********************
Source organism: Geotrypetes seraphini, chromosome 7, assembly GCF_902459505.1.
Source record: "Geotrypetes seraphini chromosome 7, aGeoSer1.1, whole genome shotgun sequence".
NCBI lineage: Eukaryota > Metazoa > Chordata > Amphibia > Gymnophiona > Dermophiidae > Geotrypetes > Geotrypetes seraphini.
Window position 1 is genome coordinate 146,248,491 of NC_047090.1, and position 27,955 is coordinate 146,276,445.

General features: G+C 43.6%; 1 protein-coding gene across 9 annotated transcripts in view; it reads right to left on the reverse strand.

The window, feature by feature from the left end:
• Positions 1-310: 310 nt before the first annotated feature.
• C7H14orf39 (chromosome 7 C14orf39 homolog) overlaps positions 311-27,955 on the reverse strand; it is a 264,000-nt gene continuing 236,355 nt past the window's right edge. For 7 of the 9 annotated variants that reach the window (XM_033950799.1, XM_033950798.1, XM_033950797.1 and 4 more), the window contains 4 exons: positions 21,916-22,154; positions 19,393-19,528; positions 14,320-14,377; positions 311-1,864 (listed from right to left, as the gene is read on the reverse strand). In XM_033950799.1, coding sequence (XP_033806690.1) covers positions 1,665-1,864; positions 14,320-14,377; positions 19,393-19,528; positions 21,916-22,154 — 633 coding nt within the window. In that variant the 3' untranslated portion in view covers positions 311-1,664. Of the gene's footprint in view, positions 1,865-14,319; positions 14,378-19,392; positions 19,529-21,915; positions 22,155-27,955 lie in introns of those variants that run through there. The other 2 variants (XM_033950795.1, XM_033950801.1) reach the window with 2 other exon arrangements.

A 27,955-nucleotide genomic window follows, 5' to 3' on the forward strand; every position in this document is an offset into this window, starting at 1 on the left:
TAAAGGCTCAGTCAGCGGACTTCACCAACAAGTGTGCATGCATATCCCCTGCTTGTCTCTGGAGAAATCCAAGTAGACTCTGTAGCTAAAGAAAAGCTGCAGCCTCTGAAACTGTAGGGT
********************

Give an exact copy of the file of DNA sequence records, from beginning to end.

Source organism: Geotrypetes seraphini, chromosome 7, assembly GCF_902459505.1.
Source record: "Geotrypetes seraphini chromosome 7, aGeoSer1.1, whole genome shotgun sequence".
NCBI lineage: Eukaryota > Metazoa > Chordata > Amphibia > Gymnophiona > Dermophiidae > Geotrypetes > Geotrypetes seraphini.
Window position 1 is genome coordinate 146,248,491 of NC_047090.1, and position 27,955 is coordinate 146,276,445.

General features: G+C 43.6%; 1 protein-coding gene across 9 annotated transcripts in view; it reads right to left on the reverse strand.

The window, feature by feature from the left end:
• Positions 1-310: 310 nt before the first annotated feature.
• C7H14orf39 (chromosome 7 C14orf39 homolog) overlaps positions 311-27,955 on the reverse strand; it is a 264,000-nt gene continuing 236,355 nt past the window's right edge. For 7 of the 9 annotated variants that reach the window (XM_033950799.1, XM_033950798.1, XM_033950797.1 and 4 more), the window contains 4 exons: positions 21,916-22,154; positions 19,393-19,528; positions 14,320-14,377; positions 311-1,864 (listed from right to left, as the gene is read on the reverse strand). In XM_033950799.1, coding sequence (XP_033806690.1) covers positions 1,665-1,864; positions 14,320-14,377; positions 19,393-19,528; positions 21,916-22,154 — 633 coding nt within the window. In that variant the 3' untranslated portion in view covers positions 311-1,664. Of the gene's footprint in view, positions 1,865-14,319; positions 14,378-19,392; positions 19,529-21,915; positions 22,155-27,955 lie in introns of those variants that run through there. The other 2 variants (XM_033950795.1, XM_033950801.1) reach the window with 2 other exon arrangements.

A 27,955-nucleotide genomic window follows, 5' to 3' on the forward strand; every position in this document is an offset into this window, starting at 1 on the left:
TAAAGGCTCAGTCAGCGGACTTCACCAACAAGTGTGCATGCATATCCCCTGCTTGTCTCTGGAGAAATCCAAGTAGACTCTGTAGCTAAAGAAAAGCTGCAGCCTCTGAAACTGTAGGGT